Yeah, my concern is more,

I feel like that’s a solvable problem.

The problem of creating conscious beings

that are able to suffer, that’s a tricky one.

Yeah, I can see why, because it goes back to, again,

would we, first of all, do we have a responsibility

to propagate more of this chemistry

that we have on this planet elsewhere?

Given that we know ultimately we will be vanished

by the entire planet.

And if this is, in fact, a very rare chemical event

that happens because all the right circumstances

came together and we were the lucky one,

do we have a responsibility to sponsor it?

If we were to back up-

Sponsor, I like it.

It’s a good way to put it.


If we try to back up remnants of our civilization, right?

So we wanna potentially create conditions

on the different planets so that humans can survive,

given that we know, or we want to,

just for the sake of growing.

Yeah, propagating, becoming a multi-planetary species.

Exactly, but what really is at stake here,

is actually, or what is really more interesting

is what we don’t see, which is the, again,

the chemical behavior that enabled everything

in the first place.

That’s different than sending potato crops

or engineering bacteria to live on a different planet.

That’s very different.

You’re really stripping it down to what is,

what is possible at the chemical level.

So even if you are instigating the chemistry

on different planets,

you are letting that very planet to do its thing.

You’re not necessarily contaminating this planet

with different chemistry,

because the idea behind this,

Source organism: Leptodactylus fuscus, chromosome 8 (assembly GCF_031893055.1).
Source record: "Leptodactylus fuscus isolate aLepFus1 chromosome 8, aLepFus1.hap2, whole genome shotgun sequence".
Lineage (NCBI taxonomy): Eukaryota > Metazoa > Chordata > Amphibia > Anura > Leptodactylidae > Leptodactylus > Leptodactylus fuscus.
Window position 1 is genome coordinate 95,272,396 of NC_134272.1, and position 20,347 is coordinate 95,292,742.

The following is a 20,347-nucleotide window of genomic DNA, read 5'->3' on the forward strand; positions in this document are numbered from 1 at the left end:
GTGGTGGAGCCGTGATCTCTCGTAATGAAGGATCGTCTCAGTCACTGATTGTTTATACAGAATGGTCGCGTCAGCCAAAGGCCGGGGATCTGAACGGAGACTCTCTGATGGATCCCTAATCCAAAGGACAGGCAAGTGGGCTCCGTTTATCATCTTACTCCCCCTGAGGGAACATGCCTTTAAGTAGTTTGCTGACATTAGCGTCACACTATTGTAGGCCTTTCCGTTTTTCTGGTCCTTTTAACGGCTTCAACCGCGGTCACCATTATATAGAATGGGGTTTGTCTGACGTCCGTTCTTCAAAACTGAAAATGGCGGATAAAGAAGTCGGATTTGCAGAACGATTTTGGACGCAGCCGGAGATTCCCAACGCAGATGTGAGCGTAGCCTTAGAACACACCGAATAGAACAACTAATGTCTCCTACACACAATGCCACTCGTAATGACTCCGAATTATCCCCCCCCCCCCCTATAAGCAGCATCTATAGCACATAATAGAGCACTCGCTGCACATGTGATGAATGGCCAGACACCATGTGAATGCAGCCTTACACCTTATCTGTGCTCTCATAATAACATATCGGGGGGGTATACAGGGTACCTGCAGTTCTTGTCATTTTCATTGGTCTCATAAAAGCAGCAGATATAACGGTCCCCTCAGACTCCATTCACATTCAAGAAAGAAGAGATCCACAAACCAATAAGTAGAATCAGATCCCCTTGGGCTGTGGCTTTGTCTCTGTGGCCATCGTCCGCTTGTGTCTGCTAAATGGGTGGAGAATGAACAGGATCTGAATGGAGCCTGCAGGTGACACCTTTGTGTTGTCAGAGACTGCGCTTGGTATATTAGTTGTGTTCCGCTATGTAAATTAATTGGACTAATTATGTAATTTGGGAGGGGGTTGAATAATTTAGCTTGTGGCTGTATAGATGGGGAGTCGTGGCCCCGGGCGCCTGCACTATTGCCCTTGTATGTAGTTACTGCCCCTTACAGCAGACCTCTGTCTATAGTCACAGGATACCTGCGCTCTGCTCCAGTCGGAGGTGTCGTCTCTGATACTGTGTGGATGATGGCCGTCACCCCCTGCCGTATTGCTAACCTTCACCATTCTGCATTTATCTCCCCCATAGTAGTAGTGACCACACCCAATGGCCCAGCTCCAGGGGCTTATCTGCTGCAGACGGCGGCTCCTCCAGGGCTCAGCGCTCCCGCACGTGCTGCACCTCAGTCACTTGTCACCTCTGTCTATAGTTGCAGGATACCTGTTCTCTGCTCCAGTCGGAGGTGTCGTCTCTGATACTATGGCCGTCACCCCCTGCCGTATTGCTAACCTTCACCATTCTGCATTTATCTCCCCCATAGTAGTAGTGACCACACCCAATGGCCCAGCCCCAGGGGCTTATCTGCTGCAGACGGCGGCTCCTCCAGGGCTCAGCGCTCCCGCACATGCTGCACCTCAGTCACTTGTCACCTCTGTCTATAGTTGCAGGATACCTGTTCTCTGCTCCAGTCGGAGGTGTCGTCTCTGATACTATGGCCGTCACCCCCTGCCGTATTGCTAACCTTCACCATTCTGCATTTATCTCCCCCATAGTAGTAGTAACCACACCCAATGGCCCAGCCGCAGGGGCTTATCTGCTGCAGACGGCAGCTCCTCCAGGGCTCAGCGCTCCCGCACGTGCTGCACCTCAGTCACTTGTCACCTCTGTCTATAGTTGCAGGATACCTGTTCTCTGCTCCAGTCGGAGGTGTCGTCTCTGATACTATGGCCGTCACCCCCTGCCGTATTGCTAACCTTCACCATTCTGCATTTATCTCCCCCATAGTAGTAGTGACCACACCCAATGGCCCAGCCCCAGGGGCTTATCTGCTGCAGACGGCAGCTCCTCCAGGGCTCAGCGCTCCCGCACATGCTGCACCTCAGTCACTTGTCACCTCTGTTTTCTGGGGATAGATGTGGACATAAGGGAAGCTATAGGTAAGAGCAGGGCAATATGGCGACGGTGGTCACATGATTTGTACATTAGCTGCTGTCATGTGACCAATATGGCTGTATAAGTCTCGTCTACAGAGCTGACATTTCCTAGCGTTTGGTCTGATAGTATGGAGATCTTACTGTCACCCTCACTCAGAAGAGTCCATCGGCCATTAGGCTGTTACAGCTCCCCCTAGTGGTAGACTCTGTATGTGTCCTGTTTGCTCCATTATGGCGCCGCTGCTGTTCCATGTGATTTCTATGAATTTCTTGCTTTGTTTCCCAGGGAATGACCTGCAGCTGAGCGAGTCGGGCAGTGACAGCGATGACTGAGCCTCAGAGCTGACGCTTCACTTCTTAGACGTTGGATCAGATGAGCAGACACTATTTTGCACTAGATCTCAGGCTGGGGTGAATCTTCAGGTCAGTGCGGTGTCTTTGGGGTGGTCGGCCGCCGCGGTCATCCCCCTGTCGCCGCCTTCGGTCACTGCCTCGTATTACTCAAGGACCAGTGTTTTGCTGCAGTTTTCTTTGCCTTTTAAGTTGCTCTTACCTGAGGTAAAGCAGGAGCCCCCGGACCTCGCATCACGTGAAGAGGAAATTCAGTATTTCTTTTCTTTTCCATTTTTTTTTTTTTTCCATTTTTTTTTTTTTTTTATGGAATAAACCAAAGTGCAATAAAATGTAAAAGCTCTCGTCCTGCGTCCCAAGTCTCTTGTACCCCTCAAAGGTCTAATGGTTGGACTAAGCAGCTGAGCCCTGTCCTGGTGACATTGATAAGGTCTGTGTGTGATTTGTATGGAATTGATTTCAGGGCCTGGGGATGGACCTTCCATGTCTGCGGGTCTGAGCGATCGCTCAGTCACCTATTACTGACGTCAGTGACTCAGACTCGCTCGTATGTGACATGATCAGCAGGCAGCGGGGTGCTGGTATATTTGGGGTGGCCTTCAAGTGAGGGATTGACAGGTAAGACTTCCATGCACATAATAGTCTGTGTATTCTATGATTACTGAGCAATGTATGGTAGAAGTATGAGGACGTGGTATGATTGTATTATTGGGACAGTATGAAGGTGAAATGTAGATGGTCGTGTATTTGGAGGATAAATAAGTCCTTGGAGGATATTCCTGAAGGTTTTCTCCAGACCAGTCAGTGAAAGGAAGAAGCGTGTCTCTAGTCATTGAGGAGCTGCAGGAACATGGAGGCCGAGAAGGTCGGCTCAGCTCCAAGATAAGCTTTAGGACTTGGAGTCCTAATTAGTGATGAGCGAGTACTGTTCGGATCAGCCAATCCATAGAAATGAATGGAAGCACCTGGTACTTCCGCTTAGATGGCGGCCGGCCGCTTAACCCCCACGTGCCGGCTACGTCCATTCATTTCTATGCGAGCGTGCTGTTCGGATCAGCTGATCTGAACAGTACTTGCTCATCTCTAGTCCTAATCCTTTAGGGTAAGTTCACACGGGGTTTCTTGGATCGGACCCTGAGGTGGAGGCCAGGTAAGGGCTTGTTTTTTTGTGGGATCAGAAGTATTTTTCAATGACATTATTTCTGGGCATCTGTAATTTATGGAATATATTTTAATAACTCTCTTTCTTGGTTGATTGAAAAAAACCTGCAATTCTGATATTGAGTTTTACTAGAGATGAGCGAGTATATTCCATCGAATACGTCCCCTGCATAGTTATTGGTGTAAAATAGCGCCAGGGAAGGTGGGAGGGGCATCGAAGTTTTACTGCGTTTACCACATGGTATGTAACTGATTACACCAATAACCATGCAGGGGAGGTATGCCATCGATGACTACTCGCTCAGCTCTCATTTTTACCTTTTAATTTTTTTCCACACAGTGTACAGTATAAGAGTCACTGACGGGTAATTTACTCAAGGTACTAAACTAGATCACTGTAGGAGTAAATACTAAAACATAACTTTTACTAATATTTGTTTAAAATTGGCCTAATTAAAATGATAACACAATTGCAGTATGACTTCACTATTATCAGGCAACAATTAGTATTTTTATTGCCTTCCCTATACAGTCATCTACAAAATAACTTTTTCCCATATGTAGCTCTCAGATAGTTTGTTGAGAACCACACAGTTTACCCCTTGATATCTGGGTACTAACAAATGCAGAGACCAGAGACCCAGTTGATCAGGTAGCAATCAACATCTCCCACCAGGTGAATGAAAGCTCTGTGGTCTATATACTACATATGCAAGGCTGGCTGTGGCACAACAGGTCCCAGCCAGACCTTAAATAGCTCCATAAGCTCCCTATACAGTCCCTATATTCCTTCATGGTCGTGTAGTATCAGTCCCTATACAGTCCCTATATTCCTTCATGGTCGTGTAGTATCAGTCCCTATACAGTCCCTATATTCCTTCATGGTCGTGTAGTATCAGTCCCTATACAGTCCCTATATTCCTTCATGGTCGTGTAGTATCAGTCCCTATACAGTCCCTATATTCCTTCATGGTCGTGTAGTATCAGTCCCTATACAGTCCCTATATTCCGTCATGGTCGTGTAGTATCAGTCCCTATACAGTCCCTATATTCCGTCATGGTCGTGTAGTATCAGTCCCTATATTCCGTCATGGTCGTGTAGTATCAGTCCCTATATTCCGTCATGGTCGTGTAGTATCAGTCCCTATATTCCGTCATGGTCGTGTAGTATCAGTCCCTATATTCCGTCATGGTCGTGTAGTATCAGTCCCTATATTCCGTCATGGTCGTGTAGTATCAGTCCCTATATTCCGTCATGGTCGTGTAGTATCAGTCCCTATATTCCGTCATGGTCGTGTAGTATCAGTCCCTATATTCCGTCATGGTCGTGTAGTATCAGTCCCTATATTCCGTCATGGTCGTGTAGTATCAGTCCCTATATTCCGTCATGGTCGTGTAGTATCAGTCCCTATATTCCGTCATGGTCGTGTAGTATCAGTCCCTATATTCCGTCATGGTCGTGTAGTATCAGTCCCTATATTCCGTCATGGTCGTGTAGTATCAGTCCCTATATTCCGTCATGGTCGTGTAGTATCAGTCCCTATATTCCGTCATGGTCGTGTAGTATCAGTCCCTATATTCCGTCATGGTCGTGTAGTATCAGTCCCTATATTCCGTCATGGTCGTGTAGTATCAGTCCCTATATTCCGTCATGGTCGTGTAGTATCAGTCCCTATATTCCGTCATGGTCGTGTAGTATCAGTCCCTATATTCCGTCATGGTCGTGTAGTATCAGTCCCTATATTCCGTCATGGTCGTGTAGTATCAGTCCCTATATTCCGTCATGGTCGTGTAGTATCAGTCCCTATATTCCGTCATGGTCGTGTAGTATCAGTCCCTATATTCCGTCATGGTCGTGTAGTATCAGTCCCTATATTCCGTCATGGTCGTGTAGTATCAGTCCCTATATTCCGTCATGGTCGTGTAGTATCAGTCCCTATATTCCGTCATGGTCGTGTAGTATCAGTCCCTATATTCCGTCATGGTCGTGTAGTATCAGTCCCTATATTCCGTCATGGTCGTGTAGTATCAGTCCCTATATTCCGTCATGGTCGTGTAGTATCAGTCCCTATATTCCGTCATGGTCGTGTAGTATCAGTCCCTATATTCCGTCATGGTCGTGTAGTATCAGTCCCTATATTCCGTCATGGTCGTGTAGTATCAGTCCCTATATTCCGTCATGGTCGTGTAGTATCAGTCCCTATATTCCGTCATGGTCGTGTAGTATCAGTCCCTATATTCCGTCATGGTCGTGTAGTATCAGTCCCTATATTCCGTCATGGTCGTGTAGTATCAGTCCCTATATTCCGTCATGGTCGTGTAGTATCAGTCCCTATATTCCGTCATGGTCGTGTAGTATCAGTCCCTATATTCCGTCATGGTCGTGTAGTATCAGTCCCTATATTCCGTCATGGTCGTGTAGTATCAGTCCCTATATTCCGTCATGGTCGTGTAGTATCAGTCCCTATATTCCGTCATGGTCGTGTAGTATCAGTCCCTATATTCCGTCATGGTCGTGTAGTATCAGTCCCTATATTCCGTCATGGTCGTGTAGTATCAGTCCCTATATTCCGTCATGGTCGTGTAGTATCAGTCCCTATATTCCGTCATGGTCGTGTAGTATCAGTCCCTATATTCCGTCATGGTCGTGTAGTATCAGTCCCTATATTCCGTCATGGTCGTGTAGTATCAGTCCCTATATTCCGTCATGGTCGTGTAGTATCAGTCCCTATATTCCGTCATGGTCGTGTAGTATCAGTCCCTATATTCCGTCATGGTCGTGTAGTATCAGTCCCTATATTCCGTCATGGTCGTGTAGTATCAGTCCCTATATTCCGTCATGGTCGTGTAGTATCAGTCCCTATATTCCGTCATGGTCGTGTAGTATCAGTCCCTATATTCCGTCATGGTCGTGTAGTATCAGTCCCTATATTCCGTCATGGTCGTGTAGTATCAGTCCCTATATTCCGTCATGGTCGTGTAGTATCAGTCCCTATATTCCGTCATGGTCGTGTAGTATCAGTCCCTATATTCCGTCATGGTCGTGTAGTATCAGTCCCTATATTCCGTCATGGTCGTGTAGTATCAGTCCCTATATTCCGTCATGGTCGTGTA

at least the way I thought about,

is that you understand that planet,

you understand the conditions,

you understand the chemistry of the planet really well

before choosing the planet as a candidate at first place.

And then it’s not about sending a missing ingredient per se,

but again, just sending more of what it already has.

That will be respecting that planet’s condition too.

So I’m not suggesting any occupation.

I’m not suggesting any colonization.

I’m not suggesting any, like,

let’s just strip everything and make everything Earth-like.

That’s not what I’m saying.

It’s more about empowering that place.

What you are saying is likely to be

the motivator behind all this that’s not,

because I see suffering, I see pain.

It’s very interesting.

I think this is a question that really reveals

a lot about the person who’s answering it.

Well, okay, so the pushback on my pushback.

If I saw him deeply troubled by suffering,

then I should be probably paralyzed

about the history of life on Earth.

And, you know, there’s-

Can you elaborate, what do you mean?

Most of life who’s ever lived,

suffered in ways that are almost unimaginable to me.

You mean, like, our own species?

Our own species and before, and animals living today.

And we’re not even talking about factory farms.

We’re just animals living in extreme poverty in the jungle.

You don’t, people think like in the natural environment,

animals live in a happy place.

No, it’s a brutal place of desperately trying to survive,

of desperately trying to look for food.

And it’s just like all of that life, that’s just mammals.

And we understand mammals, but like throughout

like trillions of organisms that led up to those mammals

and the organisms living everywhere,

like even bacteria, there’s death everywhere.

So maybe this idea of death,

this idea of suffering is actually,

this thing that we see as a bug is actually a feature.

I don’t think suffering is a linear property

like that with life.

And I may be with Nick Lane on this one,

that the likeliness of anything similar

to what we got here evolving in another planetary body,

I think is quite low.